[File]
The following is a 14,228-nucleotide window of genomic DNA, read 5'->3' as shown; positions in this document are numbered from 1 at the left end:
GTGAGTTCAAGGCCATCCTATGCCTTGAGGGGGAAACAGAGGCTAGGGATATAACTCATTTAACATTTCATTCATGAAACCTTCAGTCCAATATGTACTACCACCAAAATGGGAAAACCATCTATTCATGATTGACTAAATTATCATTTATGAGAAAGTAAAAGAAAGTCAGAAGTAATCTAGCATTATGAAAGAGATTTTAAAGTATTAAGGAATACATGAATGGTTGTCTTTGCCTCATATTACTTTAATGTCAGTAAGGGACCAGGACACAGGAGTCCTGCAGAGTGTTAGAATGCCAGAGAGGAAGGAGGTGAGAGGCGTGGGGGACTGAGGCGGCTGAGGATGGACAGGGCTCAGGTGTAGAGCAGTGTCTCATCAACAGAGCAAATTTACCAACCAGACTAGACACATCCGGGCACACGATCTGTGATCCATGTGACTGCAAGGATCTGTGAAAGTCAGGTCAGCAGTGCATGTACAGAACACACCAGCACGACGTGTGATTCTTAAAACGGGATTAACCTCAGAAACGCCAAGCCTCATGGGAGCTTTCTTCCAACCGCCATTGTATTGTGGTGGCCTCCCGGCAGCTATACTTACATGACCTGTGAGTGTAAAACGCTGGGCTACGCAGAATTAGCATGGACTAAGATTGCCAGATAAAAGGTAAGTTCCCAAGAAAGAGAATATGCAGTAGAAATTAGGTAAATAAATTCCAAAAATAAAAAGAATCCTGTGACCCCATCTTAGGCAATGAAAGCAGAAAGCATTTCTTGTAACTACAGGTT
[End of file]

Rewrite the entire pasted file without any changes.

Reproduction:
The following is a 14,228-nucleotide window of genomic DNA, read 5'->3' as shown; positions in this document are numbered from 1 at the left end:
GTGAGTTCAAGGCCATCCTATGCCTTGAGGGGGAAACAGAGGCTAGGGATATAACTCATTTAACATTTCATTCATGAAACCTTCAGTCCAATATGTACTACCACCAAAATGGGAAAACCATCTATTCATGATTGACTAAATTATCATTTATGAGAAAGTAAAAGAAAGTCAGAAGTAATCTAGCATTATGAAAGAGATTTTAAAGTATTAAGGAATACATGAATGGTTGTCTTTGCCTCATATTACTTTAATGTCAGTAAGGGACCAGGACACAGGAGTCCTGCAGAGTGTTAGAATGCCAGAGAGGAAGGAGGTGAGAGGCGTGGGGGACTGAGGCGGCTGAGGATGGACAGGGCTCAGGTGTAGAGCAGTGTCTCATCAACAGAGCAAATTTACCAACCAGACTAGACACATCCGGGCACACGATCTGTGATCCATGTGACTGCAAGGATCTGTGAAAGTCAGGTCAGCAGTGCATGTACAGAACACACCAGCACGACGTGTGATTCTTAAAACGGGATTAACCTCAGAAACGCCAAGCCTCATGGGAGCTTTCTTCCAACCGCCATTGTATTGTGGTGGCCTCCCGGCAGCTATACTTACATGACCTGTGAGTGTAAAACGCTGGGCTACGCAGAATTAGCATGGACTAAGATTGCCAGATAAAAGGTAAGTTCCCAAGAAAGAGAATATGCAGTAGAAATTAGGTAAATAAATTCCAAAAATAAAAAGAATCCTGTGACCCCATCTTAGGCAATGAAAGCAGAAAGCATTTCTTGTAACTACAGGTT